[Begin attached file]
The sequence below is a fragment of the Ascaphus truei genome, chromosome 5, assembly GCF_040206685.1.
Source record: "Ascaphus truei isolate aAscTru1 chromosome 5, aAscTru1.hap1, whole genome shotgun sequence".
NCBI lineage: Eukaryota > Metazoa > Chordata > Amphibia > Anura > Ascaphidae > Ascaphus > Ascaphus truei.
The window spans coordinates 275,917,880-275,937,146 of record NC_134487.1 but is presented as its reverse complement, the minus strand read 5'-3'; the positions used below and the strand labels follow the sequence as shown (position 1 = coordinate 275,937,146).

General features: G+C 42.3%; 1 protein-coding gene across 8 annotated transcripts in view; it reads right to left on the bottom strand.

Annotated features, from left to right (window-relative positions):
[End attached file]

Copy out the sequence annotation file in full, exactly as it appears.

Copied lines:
The sequence below is a fragment of the Ascaphus truei genome, chromosome 5, assembly GCF_040206685.1.
Source record: "Ascaphus truei isolate aAscTru1 chromosome 5, aAscTru1.hap1, whole genome shotgun sequence".
NCBI lineage: Eukaryota > Metazoa > Chordata > Amphibia > Anura > Ascaphidae > Ascaphus > Ascaphus truei.
The window spans coordinates 275,917,880-275,937,146 of record NC_134487.1 but is presented as its reverse complement, the minus strand read 5'-3'; the positions used below and the strand labels follow the sequence as shown (position 1 = coordinate 275,937,146).

General features: G+C 42.3%; 1 protein-coding gene across 8 annotated transcripts in view; it reads right to left on the bottom strand.

Annotated features, from left to right (window-relative positions):